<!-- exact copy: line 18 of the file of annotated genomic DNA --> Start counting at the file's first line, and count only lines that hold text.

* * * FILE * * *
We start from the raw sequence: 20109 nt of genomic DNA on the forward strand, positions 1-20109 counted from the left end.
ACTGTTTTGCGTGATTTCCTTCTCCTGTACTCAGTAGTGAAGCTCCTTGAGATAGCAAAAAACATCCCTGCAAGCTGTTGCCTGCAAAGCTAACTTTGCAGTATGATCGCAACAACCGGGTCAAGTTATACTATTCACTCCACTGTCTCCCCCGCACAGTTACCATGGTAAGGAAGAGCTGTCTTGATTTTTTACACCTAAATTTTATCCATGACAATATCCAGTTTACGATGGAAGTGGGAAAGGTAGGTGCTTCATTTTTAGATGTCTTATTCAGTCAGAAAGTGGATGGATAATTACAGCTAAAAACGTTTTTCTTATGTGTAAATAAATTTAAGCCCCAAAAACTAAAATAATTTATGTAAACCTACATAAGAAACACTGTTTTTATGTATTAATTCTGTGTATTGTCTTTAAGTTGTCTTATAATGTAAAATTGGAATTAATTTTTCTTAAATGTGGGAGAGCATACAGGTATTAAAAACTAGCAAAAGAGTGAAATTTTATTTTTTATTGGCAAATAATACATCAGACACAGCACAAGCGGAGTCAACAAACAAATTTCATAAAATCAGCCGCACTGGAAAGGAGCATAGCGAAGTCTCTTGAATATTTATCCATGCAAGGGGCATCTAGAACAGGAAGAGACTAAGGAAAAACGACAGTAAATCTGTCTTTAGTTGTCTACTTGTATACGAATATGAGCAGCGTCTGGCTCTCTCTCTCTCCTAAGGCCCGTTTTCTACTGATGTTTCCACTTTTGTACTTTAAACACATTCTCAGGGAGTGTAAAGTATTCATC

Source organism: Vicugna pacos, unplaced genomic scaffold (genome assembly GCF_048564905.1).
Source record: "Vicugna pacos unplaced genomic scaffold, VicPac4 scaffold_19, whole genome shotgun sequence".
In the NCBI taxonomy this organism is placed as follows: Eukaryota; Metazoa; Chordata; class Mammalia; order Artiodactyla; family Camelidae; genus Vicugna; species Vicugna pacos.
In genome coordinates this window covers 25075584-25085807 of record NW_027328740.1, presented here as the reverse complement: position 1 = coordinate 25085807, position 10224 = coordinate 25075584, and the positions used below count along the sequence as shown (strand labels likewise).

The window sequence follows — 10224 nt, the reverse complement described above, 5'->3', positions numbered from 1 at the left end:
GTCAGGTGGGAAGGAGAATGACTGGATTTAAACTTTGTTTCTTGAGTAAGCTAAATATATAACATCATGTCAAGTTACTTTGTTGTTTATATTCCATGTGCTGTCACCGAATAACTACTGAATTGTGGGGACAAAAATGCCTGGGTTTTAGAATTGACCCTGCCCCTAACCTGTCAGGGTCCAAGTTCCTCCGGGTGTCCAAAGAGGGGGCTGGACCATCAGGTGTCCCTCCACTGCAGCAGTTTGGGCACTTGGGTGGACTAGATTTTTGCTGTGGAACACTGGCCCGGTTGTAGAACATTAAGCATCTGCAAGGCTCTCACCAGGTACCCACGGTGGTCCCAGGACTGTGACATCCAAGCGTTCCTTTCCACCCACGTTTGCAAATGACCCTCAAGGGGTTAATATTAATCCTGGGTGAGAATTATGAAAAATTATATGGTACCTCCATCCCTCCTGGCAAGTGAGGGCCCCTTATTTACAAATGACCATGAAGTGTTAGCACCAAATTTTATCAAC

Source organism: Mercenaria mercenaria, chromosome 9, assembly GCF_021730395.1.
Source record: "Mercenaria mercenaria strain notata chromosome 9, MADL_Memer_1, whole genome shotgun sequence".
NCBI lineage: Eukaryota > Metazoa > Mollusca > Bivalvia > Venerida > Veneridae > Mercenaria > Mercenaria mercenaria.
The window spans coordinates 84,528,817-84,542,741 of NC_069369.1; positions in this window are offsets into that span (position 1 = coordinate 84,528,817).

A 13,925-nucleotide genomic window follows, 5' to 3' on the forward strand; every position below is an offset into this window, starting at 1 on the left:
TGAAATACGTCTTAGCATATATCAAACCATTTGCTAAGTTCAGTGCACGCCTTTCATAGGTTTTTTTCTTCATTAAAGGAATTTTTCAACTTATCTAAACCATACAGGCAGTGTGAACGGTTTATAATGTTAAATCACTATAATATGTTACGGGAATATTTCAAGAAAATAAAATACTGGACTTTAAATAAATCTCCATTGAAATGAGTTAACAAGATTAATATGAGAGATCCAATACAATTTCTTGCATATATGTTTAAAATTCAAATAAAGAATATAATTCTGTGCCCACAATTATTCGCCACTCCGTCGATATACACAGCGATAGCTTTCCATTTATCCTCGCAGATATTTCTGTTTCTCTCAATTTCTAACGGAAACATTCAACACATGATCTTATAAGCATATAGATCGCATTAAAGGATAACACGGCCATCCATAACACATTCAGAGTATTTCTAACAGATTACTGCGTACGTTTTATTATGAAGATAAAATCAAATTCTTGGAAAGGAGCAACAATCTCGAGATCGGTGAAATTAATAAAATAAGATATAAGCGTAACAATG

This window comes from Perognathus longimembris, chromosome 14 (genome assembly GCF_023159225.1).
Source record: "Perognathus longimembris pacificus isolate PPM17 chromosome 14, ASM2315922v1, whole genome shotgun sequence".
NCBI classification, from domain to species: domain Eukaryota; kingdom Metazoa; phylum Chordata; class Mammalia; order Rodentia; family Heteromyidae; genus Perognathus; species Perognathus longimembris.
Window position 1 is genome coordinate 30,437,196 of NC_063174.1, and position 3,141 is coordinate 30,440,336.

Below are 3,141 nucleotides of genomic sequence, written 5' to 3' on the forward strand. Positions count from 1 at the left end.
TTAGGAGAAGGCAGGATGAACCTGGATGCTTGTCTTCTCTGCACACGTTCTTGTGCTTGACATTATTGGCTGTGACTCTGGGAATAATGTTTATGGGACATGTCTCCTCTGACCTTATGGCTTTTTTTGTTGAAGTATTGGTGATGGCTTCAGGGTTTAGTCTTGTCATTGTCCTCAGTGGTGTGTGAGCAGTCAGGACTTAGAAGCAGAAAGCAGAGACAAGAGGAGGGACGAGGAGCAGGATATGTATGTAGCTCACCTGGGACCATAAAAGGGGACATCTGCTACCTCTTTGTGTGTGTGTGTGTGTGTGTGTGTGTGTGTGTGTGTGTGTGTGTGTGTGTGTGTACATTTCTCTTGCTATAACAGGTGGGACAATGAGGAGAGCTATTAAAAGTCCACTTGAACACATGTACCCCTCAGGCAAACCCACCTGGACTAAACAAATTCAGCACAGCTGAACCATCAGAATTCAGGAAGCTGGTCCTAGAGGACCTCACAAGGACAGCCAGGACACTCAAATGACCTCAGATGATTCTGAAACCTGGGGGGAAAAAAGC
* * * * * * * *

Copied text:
Window position 1 is genome coordinate 30,437,196 of NC_063174.1, and position 3,141 is coordinate 30,440,336.